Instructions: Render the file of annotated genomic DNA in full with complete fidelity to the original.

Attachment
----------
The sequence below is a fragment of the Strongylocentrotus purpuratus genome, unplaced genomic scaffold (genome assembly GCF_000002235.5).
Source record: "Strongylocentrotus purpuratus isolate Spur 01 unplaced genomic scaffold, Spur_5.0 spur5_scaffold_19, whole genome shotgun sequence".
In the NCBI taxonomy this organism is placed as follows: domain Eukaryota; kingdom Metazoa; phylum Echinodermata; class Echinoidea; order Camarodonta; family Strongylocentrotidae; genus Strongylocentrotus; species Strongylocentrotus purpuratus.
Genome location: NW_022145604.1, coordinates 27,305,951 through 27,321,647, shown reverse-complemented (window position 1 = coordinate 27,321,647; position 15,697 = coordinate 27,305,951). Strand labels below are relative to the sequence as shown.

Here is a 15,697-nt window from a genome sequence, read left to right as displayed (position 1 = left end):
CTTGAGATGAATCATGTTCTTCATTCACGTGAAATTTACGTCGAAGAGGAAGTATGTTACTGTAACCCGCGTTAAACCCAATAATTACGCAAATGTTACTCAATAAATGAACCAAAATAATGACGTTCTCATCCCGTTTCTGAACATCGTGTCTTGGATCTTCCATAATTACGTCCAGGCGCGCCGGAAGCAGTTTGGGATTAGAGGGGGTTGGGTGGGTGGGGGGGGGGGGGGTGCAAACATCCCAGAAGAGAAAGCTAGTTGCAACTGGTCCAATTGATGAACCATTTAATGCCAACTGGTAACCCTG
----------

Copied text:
The sequence below is a fragment of the Strongylocentrotus purpuratus genome, unplaced genomic scaffold (genome assembly GCF_000002235.5).
Source record: "Strongylocentrotus purpuratus isolate Spur 01 unplaced genomic scaffold, Spur_5.0 spur5_scaffold_19, whole genome shotgun sequence".
In the NCBI taxonomy this organism is placed as follows: domain Eukaryota; kingdom Metazoa; phylum Echinodermata; class Echinoidea; order Camarodonta; family Strongylocentrotidae; genus Strongylocentrotus; species Strongylocentrotus purpuratus.
Genome location: NW_022145604.1, coordinates 27,305,951 through 27,321,647, shown reverse-complemented (window position 1 = coordinate 27,321,647; position 15,697 = coordinate 27,305,951). Strand labels below are relative to the sequence as shown.

Here is a 15,697-nt window from a genome sequence, read left to right as displayed (position 1 = left end):
CTTGAGATGAATCATGTTCTTCATTCACGTGAAATTTACGTCGAAGAGGAAGTATGTTACTGTAACCCGCGTTAAACCCAATAATTACGCAAATGTTACTCAATAAATGAACCAAAATAATGACGTTCTCATCCCGTTTCTGAACATCGTGTCTTGGATCTTCCATAATTACGTCCAGGCGCGCCGGAAGCAGTTTGGGATTAGAGGGGGTTGGGTGGGTGGGGGGGGGGGGGGTGCAAACATCCCAGAAGAGAAAGCTAGTTGCAACTGGTCCAATTGATGAACCATTTAATGCCAACTGGTAACCCTG